February 13, 2019
To date, the issue of child marriage has not been recognized as a significant human rights issue in the United States. In 2018, Delaware and New Jersey banned child marriage with no exceptions. These state laws were the result of steadfast activism. However, a law to ban child marriage in the state of California did not succeed in 2018. In the United States, child marriage is viewed as an issue that happens in “other countries” while 48 US states allow children, some as young as 11, to be legally married by way of parental consent and/or judicial approval.
When will the United States come to grips with its child marriage problem?
The United Nations Sustainable Development Goals (SDGs) may be the global publicity required to turn the tide in the US.
As of January 2016, when the SDGs came into effect, all 193 members of the United Nations had signed on to adopt the goals. The SDGs set a broad and bold agenda to meet the urgent environmental, political and economic challenges facing our world. The goals set clear and distinct targets in 17 areas to be met by 2030. Child marriage is included under Goal 5 “Gender Equality.” That means there will be global attention on the negative effects of child marriage on the victims including physical, mental and emotional abuse. The SDGs also highlight how goals to empower women are interrelated and support other goals such as quality education and economic growth.
The SDGs have now been in effect for three years. How is the progress? The Sustainable Development Goals Report 2018 offers positive news on the implementation of the 2030 Agenda for Sustainable Development Rates of child marriage have continued to decline around the world. In Southern Asia, a girl’s risk of marrying in childhood has dropped by over 40 percent since around 2000. However, UNICEF notes progress must be accelerated to meet the 2030 targets set by the SDGs.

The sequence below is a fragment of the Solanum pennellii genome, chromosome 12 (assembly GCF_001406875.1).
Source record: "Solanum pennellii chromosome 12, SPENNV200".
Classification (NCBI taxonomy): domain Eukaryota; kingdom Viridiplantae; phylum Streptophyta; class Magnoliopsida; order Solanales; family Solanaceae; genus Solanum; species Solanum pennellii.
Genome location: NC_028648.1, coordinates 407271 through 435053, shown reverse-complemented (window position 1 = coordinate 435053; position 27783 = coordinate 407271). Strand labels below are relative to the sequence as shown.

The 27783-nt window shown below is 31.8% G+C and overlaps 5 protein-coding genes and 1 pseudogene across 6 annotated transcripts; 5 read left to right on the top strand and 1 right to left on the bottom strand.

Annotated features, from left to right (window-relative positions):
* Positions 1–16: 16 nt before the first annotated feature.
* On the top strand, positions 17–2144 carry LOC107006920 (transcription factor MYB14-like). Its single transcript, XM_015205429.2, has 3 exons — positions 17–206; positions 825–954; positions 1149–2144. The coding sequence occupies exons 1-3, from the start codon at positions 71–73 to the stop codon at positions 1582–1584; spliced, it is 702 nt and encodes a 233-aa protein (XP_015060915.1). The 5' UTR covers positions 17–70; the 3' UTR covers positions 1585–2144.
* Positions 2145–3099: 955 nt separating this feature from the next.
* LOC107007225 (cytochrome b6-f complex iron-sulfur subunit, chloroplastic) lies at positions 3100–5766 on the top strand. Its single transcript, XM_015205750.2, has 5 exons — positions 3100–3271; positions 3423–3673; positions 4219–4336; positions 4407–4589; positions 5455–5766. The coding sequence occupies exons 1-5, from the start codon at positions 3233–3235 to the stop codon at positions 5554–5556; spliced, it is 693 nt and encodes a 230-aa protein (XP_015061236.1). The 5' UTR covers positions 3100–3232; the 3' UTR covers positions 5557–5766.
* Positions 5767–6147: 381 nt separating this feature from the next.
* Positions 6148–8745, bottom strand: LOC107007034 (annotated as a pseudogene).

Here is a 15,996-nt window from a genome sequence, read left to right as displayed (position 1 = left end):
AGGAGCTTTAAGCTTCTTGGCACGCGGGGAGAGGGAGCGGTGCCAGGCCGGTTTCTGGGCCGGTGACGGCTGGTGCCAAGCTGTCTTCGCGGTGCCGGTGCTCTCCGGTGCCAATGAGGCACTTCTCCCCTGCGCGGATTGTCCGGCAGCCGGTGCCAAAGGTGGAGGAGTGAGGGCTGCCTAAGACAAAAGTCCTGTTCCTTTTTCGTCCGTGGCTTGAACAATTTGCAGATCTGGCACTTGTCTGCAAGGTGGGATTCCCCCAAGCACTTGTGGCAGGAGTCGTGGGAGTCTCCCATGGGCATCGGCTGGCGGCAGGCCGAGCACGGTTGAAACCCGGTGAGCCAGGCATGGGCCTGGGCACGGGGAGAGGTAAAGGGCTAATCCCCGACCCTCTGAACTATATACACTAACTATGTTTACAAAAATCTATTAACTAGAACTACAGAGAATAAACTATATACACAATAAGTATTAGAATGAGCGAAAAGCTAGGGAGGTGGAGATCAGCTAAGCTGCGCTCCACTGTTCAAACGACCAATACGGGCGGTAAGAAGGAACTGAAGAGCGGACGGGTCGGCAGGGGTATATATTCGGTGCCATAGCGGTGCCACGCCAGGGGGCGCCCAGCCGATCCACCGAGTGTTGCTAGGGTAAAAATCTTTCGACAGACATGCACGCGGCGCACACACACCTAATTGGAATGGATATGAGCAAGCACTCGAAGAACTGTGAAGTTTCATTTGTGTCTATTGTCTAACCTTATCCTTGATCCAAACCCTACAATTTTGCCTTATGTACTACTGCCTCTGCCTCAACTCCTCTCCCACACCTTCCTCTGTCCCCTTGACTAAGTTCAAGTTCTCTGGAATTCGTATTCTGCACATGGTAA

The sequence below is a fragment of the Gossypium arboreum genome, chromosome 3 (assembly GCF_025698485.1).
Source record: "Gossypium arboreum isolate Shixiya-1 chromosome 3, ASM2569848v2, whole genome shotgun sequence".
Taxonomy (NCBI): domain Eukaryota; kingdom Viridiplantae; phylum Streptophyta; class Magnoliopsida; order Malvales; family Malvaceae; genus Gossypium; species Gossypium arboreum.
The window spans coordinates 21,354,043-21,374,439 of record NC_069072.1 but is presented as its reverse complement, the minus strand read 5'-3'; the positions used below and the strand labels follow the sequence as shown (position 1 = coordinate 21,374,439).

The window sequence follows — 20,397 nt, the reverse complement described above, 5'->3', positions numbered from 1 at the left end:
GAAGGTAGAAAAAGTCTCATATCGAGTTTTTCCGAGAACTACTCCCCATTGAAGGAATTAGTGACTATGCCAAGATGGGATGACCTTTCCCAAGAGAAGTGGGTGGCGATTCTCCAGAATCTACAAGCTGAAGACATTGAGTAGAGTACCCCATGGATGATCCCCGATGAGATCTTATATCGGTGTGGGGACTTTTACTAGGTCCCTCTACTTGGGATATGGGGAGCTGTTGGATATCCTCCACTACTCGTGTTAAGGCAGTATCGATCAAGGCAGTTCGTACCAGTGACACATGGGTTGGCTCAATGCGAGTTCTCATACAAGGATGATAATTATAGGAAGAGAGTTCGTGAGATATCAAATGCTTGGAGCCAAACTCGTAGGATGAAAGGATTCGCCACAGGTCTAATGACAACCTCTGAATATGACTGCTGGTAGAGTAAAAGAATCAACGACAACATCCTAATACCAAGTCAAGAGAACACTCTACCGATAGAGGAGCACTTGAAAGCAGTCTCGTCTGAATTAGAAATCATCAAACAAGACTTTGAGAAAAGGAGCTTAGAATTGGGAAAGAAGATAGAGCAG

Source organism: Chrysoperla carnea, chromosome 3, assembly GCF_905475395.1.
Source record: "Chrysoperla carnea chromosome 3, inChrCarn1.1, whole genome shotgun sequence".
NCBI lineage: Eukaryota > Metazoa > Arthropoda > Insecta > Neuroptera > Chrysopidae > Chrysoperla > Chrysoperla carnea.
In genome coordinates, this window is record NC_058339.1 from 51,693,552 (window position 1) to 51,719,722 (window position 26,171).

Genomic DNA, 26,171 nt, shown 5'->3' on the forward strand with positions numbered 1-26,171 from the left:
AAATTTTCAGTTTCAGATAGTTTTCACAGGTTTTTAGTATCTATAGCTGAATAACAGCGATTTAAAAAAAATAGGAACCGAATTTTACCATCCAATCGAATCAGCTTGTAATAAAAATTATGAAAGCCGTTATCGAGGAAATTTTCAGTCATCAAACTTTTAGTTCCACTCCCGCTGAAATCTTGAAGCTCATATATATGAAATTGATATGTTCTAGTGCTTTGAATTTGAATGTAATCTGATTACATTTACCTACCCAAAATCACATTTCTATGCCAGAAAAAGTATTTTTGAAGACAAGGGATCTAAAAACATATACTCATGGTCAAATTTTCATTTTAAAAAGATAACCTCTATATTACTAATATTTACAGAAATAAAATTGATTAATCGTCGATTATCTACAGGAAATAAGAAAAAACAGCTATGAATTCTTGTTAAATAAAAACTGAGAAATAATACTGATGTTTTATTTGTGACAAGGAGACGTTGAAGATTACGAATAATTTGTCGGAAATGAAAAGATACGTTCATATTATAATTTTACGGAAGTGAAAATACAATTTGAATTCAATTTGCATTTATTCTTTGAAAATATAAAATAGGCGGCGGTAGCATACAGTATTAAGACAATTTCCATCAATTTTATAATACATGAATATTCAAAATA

Norway, Syria, and Pakistan have adopted legislation to ban child marriage with no exception. Can the US follow suit? The United States generally views itself as a global leader in human rights. We view inhumane and old-fashioned practices such as child marriage as practices that happen in third world nations. In the US, there are significant cultural and legal hurdles to overcome. The first attempt at a ban on child marriage in the state of New Jersey was vetoed by former Governor, Chris Christie on the basis that it violated religious freedom. A similar bill in California, faced opposition from the American Civil Liberties Union, arguing that it would intrude on the fundamental right to marriage and could be ineffective in stopping coercive relationships.
Given the global attention of the SDGs, child marriage is a practice the United States can no longer ignore. To continue to allow this practice in the US is not only archaic, but also hypocritical as the US State Department has cited child marriage as a human rights violation.
At Global Hope 365, we hope the momentum of global efforts by both the public and private sectors to achieve the targets of the SDGs will support change in the United States. As a world leader, the full eradication of child marriage in all 50 US states should occur way in advance of the target date of 2030. At Global Hope 365 we will be advocating at a local level to spread awareness and bring California and the United States in line with global standards on human right and gender equality.